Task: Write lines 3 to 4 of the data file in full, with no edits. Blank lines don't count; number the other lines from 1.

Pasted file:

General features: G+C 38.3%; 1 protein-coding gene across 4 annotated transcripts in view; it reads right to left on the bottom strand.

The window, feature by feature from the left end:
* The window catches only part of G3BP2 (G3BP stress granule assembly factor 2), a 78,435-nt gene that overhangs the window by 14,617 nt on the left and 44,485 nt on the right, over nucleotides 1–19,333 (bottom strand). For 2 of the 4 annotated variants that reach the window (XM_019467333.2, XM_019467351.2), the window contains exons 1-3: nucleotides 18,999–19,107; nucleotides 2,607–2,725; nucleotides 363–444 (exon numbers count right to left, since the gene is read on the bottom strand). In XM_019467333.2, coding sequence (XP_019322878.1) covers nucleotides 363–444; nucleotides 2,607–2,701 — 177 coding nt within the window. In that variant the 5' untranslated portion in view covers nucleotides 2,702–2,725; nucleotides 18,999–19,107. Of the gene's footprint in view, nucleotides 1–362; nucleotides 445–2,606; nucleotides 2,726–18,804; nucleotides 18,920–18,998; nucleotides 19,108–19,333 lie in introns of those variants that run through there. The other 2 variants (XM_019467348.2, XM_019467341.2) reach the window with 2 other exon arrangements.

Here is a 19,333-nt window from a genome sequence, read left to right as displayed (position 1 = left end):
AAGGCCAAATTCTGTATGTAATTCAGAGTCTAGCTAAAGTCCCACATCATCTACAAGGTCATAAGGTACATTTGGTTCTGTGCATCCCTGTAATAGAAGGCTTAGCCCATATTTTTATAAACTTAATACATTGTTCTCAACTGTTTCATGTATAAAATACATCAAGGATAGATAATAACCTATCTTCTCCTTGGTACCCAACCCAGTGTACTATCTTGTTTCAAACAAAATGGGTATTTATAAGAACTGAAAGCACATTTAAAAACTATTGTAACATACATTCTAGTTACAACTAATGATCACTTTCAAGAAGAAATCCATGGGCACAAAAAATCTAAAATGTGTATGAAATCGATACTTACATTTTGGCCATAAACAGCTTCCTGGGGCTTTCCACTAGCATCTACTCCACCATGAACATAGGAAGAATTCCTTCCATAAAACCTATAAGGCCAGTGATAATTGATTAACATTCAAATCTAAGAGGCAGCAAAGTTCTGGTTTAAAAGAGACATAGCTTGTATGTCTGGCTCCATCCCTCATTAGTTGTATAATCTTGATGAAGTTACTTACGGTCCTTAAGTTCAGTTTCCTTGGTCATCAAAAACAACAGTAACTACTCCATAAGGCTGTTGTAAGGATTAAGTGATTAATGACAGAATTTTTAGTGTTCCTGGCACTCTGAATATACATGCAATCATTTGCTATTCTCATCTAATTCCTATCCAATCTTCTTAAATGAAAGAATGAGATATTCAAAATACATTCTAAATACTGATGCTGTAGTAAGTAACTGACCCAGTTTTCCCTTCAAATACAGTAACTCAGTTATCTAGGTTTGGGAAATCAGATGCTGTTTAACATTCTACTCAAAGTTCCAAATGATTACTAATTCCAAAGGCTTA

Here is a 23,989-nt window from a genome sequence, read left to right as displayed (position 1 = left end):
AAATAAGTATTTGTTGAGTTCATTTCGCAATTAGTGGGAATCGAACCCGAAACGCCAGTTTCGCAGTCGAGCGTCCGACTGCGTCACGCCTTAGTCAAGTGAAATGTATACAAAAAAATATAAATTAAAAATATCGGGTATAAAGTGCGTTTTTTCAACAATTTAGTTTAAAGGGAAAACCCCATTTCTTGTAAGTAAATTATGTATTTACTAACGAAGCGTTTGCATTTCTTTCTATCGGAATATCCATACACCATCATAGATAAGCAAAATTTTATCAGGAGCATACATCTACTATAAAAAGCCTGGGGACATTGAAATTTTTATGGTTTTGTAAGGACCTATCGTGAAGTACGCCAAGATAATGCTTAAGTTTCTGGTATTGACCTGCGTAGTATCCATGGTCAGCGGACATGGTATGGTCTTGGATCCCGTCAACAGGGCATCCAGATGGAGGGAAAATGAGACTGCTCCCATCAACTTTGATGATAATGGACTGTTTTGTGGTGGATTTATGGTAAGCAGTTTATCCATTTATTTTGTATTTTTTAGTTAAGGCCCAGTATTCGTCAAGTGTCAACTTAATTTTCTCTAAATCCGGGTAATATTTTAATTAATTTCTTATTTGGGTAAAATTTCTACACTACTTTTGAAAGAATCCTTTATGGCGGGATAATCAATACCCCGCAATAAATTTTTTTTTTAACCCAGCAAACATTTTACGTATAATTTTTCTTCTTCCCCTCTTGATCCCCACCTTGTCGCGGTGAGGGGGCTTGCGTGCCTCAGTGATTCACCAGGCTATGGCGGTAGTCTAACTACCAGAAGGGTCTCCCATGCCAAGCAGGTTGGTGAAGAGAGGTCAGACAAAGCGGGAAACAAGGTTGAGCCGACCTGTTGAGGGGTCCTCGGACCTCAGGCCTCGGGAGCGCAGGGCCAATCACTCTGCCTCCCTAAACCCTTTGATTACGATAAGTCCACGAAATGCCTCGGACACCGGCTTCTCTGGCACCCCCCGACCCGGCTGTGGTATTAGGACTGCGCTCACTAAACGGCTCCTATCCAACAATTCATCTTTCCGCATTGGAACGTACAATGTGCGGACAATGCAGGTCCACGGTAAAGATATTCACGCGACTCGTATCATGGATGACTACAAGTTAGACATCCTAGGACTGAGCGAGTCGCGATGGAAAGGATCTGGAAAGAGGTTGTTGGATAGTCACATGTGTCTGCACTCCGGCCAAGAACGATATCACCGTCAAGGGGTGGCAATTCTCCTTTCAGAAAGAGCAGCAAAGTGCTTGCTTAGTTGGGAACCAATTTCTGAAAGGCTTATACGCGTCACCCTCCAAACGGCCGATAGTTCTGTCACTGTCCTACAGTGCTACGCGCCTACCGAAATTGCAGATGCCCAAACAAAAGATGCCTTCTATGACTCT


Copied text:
* The window catches only part of G3BP2 (G3BP stress granule assembly factor 2), a 78,435-nt gene that overhangs the window by 14,617 nt on the left and 44,485 nt on the right, over nucleotides 1–19,333 (bottom strand). For 2 of the 4 annotated variants that reach the window (XM_019467333.2, XM_019467351.2), the window contains exons 1-3: nucleotides 18,999–19,107; nucleotides 2,607–2,725; nucleotides 363–444 (exon numbers count right to left, since the gene is read on the bottom strand). In XM_019467333.2, coding sequence (XP_019322878.1) covers nucleotides 363–444; nucleotides 2,607–2,701 — 177 coding nt within the window. In that variant the 5' untranslated portion in view covers nucleotides 2,702–2,725; nucleotides 18,999–19,107. Of the gene's footprint in view, nucleotides 1–362; nucleotides 445–2,606; nucleotides 2,726–18,804; nucleotides 18,920–18,998; nucleotides 19,108–19,333 lie in introns of those variants that run through there. The other 2 variants (XM_019467348.2, XM_019467341.2) reach the window with 2 other exon arrangements.

Here is a 19,333-nt window from a genome sequence, read left to right as displayed (position 1 = left end):